[1] It is night in the palace gardens. To the right is a pavilion, with a richly embroidered curtain, the ante-chamber to Turandot’s quarters in the palace. Heralds announce the decree that none shall sleep on pain of death, as a search is made for the stranger’s name. [2] Calaf echoes the words, singing of love and of his name that none shall discover; at daybreak Turandot shall be his. [3] Ping, Pong and Pang emerge from the bushes, followed by other figures. They ask Calaf to say what he wants; if it is love, then he offers girls that he now leads forward; if it is riches, then they can offer gold and precious stones; if it is glory, he may escape to rule the Empire from afar. They fear for their own safety, since they face torture and death if the Prince’s name is not revealed. They end by threatening Calaf with their daggers. Shouting is heard, as soldiers drag in Timur and Liù, two who must know the Prince’s name. [4] Turandot appears, and they bow down to the ground, except for Ping, who comes forward to tell her that they now have the means to discover the Prince’s name. Calaf claims that Timur and Liù know nothing, but Liù steps forward and tells Turandot that she alone knows the stranger’s name and will keep it secret. Calaf tries to protect her and on Turandot’s orders is bound, while Liù is tortured, claiming love as the reason for her strength in resistance. [5] She is happy to suffer for her beloved Prince, as the executioner is called for. [6] Eventually she agrees to answer the icy-hearted Princess, telling her that, as she herself dies, so Turandot will be conquered by love. She seizes a dagger from a soldier and stabs herself, staggering forward to fall dead at Calaf’s feet. [7] Timur hobbles forward and kneels down by her, begging her to open her eyes, as dawn approaches. He prophesies divine vengeance, and Liù’s body is carried away to the awe of the crowd, seeking pardon for this violence. Timur follows, as the people lament Liù’s fate. [8] Calaf and Turandot are left alone, she rigid as a statue and veiled. Calaf calls on this Princess of death and of ice to descend to earth. He rushes forward and tears off her veil, to Turandot’s anger; he may tear her veil but not touch her soul. The Prince takes Turandot in his arms, and draws her towards the pavilion, kissing her, but she draws away, now seeking his pity. [9] Calaf declares his love for her, as dawn breaks; he has conquered and her heart has melted. For the first time now she sheds tears, telling him of her first fear of him. Finally Calaf reveals to her his name.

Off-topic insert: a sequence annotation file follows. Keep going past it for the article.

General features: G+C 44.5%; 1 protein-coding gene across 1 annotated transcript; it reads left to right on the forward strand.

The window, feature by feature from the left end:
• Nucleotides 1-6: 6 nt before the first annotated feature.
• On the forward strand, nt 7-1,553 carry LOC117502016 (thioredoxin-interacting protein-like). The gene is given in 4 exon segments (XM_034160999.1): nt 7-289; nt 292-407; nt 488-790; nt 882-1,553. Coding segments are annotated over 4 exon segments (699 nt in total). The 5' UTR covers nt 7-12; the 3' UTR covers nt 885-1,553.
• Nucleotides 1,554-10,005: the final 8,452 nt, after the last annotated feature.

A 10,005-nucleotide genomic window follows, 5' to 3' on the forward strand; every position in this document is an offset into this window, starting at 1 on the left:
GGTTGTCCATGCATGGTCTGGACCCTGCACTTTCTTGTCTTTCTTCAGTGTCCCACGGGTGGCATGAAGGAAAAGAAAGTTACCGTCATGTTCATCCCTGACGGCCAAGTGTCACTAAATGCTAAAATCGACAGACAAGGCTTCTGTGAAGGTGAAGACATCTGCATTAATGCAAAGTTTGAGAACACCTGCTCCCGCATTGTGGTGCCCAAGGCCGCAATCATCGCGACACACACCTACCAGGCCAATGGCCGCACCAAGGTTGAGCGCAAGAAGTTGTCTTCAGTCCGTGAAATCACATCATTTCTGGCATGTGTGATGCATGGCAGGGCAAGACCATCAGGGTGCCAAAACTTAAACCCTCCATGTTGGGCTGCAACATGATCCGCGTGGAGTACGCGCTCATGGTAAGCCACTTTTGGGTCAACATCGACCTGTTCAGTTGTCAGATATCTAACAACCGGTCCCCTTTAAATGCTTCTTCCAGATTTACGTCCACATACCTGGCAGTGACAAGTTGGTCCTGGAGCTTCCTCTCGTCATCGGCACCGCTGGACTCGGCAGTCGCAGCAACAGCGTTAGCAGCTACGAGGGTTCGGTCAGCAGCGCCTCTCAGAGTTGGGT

Scene 2